If you can't incorporate the "copy to history" procedures in to set based code, you can still speed up your loop. When I need to do loops, I usually create a temp table with an identity column, and then use that to handle the loops. Ex:

CODE

Create 
Table   #CoreProcess (
           RowId Int Identity(1,1) Primary Key,
           CoreRawId Int,
           ChildTransactionRawId Int,
           TxCode (datatype),
           EntityType_ImportFileTypeId int,
           BundleId Int
        )

INSERT 
INTO    #CoreProcess(CoreRawId, ChildTransactionRawId, TxCode, EntityType_ImportFileTypeId, BundleId)

	SELECT
		core.CoreRawId
		,child.ChildTransactionRawId
		,core.TxCode
		,child.EntityType_ImportFileTypeId
		,child.BundleId
	FROM dbo.CoreRaw core JOIN dbo.[ChildTransactionRaw] child
		ON (core.Credit = child.Amount OR core.Debit = child.Amount) AND core.BankISN = child.BankISN JOIN dbo.TransactionCode code
		ON core.TXCode = code.TxCode and child.EntityType_ImportFileTypeId = code.EntityType_ImportFileTypeID and code.HasChildData = 1
	WHERE child.Amount > 0
	AND core.BankISN = @BankISN
	AND ABS(DATEDIFF(DD,CONVERT(DATE, core.PacketDate),CONVERT(DATE, child.TransactionDate)))<5

Declare @i Int,
        @max int;

Select  @i = 1,
        @max = Max(RowId)
From    #CoreProcess

While @i <= @max
  Begin

    SELECT @CurrCoreId = CoreRawId, 
           @CurrChildId = ChildTransactionRawId, 
           @BundleId = BundleId 
    FROM   #CoreProcess
    WHERE  RowId = @i;

    EXEC @transactId = dbo.CopyCoreToHistoryById @CurrCoreId -- Returns ID of parent insert

    IF (@BundleId = '' or @BundleId is null)
      BEGIN
        EXEC dbo.CopyChildRawToHistoryById @transactId, @CurrChildId;
      END
    ELSE
      BEGIN
        EXEC dbo.CopyChildRawToHistoryByBundleId @transactId, @BundleId;
      END

    SET @i = @i + 1;   
  End

Delete ChildTransactionRaw
From   ChildTransactionRaw
       Inner Join #CoreProcess
         On ChildTransactionRaw.ChildTransactionRawId = #CoreProcess.ChildTransactionRawId
Where  (#CoreProcess.BundleId = '' or #CoreProcess.BundleId Is NULL)

Delete ChildTransactionRaw
From   ChildTransactionRaw
       Inner Join #CoreProcess
         On ChildTransactionRaw.BundleId = #CoreProcess.BundleId

Delete CoreRaw
From   CoreRaw
       Inner Join #CoreProcess
         On CoreRaw.CoreRawId = #CoreProcess.CoreRawId 

Basically, it's this... If you MUST go RBAR, then at least do it as closely to set based as possible.

-George
Microsoft SQL Server MVP
My Blogs
SQLCop
twitter
"The great things about standards is that there are so many to choose from." - Fortune Cookie Wisdom

RE: Set Based Thinking

If this is all about history of data, take a look at
1. Auditing (not only about data))
2. Triggers: To do "manual" audit trail
3. CDC - Change Data Capture: https://blog.sqlauthority.com/2009/08/15/sql-serve...
4. Temporal Tables: https://www.mssqltips.com/sqlservertip/3680/introd...
and https://msdn.microsoft.com/en-us/library/mt631669....

Not saying that this is in preferred order..., either the other way around, but depends on your server version and license.

Bye, Olaf.

RE: Set Based Thinking

(OP)
So, perhaps (or rather apparently) I did not really describe the process. We have parent and child (detail) tables with no really good match, so this is one of several sprocs trying to match the data going down in order of specificity. So, when we find a match, we do some transformations and further matching in the insert sprocs so that we have consolidated data in the history tables (which I am now thinking should really be MatchedCore and MatchedDetail). If it were merely copying data to a history table, then I would use triggers to audit, but that won't work in this situation and it is SQL Azure, so CDC is not an option (sorry if I missed that piece of info, thought I had mentioned it in the opening post).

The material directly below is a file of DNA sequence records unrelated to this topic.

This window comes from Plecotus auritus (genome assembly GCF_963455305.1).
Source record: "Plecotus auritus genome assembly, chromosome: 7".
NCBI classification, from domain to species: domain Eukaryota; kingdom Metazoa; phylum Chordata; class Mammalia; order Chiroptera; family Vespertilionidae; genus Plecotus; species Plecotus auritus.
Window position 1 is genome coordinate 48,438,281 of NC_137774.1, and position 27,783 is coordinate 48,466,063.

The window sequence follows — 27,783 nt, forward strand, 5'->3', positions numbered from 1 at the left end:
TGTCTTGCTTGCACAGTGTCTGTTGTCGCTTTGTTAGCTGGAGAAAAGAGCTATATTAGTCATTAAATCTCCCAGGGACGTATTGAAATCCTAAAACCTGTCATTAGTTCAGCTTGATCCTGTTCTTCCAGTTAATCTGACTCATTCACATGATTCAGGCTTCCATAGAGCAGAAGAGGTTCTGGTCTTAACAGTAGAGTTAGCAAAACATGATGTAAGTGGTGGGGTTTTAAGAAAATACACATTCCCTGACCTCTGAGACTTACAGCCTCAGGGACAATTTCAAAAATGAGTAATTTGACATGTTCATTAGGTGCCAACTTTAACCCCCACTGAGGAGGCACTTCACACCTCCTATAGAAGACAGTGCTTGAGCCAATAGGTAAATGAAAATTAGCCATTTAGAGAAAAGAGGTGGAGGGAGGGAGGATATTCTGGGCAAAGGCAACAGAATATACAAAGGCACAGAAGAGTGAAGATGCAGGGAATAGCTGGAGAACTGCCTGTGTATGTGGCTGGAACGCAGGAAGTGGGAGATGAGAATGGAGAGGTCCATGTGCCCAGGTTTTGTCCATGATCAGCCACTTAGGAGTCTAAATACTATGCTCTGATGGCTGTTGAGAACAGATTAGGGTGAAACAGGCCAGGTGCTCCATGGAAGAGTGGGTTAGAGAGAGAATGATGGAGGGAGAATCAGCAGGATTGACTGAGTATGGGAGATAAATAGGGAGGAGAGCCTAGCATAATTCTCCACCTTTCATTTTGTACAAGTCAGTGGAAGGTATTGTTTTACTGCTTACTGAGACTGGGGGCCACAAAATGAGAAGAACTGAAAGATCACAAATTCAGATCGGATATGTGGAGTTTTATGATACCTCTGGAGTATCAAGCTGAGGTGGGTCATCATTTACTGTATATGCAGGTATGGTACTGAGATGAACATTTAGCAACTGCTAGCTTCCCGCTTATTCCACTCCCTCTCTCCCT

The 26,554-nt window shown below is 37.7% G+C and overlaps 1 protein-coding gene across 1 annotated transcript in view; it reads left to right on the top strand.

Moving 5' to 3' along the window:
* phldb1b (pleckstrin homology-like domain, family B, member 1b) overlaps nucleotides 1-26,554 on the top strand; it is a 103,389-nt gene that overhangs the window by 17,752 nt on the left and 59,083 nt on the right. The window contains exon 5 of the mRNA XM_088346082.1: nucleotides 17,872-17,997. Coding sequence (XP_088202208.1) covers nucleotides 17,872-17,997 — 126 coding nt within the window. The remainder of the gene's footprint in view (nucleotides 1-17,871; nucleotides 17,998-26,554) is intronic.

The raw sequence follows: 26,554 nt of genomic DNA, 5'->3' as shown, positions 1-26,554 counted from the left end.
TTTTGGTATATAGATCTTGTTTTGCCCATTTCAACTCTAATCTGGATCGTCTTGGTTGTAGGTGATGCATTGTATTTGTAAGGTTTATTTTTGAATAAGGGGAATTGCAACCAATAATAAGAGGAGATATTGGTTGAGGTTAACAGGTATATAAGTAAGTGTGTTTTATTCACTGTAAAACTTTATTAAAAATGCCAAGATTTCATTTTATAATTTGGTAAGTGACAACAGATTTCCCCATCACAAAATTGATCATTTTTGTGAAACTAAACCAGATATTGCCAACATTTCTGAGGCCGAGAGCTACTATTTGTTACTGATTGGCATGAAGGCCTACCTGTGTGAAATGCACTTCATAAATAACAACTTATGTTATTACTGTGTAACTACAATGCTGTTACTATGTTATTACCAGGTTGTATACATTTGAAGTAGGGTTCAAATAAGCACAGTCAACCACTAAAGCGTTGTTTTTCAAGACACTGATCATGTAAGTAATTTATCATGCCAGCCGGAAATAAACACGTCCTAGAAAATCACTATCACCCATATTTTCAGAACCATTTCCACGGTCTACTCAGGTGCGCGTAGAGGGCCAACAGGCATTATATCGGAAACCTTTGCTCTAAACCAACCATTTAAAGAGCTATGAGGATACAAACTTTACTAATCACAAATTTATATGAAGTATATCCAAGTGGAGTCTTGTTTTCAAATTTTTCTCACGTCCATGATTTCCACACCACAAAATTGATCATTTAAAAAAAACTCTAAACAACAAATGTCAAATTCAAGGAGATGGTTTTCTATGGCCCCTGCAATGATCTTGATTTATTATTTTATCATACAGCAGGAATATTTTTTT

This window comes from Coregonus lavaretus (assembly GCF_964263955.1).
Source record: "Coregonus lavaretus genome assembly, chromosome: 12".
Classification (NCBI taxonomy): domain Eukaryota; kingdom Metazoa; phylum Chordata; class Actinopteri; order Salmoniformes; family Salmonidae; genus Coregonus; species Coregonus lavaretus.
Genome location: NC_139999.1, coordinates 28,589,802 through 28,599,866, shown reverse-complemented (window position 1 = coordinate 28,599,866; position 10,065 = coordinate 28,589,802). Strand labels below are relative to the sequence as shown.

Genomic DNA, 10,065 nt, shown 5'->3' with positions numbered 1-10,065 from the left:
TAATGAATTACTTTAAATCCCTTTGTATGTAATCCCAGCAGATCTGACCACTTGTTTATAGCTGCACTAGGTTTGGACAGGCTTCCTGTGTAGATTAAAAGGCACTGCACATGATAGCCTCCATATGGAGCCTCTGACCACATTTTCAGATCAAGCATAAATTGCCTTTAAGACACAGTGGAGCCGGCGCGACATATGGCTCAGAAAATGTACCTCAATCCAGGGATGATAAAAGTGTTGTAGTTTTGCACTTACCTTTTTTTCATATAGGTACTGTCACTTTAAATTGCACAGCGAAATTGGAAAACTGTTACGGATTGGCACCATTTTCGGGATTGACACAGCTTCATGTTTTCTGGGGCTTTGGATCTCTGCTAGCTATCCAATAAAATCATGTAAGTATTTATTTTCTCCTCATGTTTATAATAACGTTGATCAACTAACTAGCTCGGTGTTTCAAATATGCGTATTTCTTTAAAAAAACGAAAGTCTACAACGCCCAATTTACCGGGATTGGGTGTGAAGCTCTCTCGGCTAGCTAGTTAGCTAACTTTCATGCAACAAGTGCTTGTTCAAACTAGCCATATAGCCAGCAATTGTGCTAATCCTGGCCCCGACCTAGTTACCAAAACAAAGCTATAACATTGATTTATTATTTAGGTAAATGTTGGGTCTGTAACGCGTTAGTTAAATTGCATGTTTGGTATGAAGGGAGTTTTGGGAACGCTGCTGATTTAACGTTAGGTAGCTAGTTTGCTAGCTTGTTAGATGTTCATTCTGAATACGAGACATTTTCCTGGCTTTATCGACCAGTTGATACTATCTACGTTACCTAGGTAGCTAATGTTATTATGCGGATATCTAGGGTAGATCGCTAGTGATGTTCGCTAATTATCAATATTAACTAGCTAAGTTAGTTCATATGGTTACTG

So, having said that, @gmmastros is your suggestion basically what @johnherman had suggested just written out and with a few small tweaks to how I am decrementing (or actually incrementing) the dataset from which I am basing my inserts?

Thanks,
Willie

RE: Set Based Thinking

You could also look into the procs being called and see if you could devise a version of them that would use the temp table #CoreProcess, process all required records and output onto another table (also created previously) with the required transactid

kind of

create #CoreProcess as is
create #transactid_pairs (corerawid, childtransactionrawid, bundleid, transactid)

EXEC dbo.CopyCoreToHistoryByTempTableEntries -- populates #transactid_pairs with ID of parent insert and the other fields
EXEC dbo.CopyChildRawToHistoryByIdTempTableEntries -- existing process except that instead of a single value it joins to table #transactid_pairs
EXEC dbo.CopyChildRawToHistoryByBundleIdTempTableEntries -- existing process except that instead of a single value it joins to table #transactid_pairs

and then the deletes as per George post

Obviously without knowing what the called procs are doing its impossible to say if it will be an easy or near impossible task to implement it this way.

Regards

Frederico Fonseca
SysSoft Integrated Ltd
www.syssoft-int.com

FAQ219-2884: How Do I Get Great Answers To my Tek-Tips Questions?
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RE: Set Based Thinking

@wbodger,

The code that I posted is (I think) basically what @johnherman was talking about.

Looking at it this way...

Originally,

CODE

Loop Start
  Select from temp table
  execute stored procedure

  depending on data
    execute procedure
    delete from 3 tables
  else
    execute procedure
    delete from 3 tables
End Loop 

With my suggestion:

CODE

Loop start
  Select from temp table
  execute stored procedure
  depending on data
    Execute procedure
  Else
    Execute procedure
End Loop
3 deletes 

Done this way, the entire process should be a lot faster. If you change it to this, and it's not much faster, then you should take a long hard look at the 3 procedures to see if you can make them faster.

-George
Microsoft SQL Server MVP
My Blogs
SQLCop
twitter
"The great things about standards is that there are so many to choose from." - Fortune Cookie Wisdom

RE: Set Based Thinking

(OP)
@gmmastros OK, that is what I thought, I just wanted to make sure I understood what you were both saying. I have implemented the plan you and johnherman suggested in our dev environment and will test later this week or early next week.

Thanks!
Willie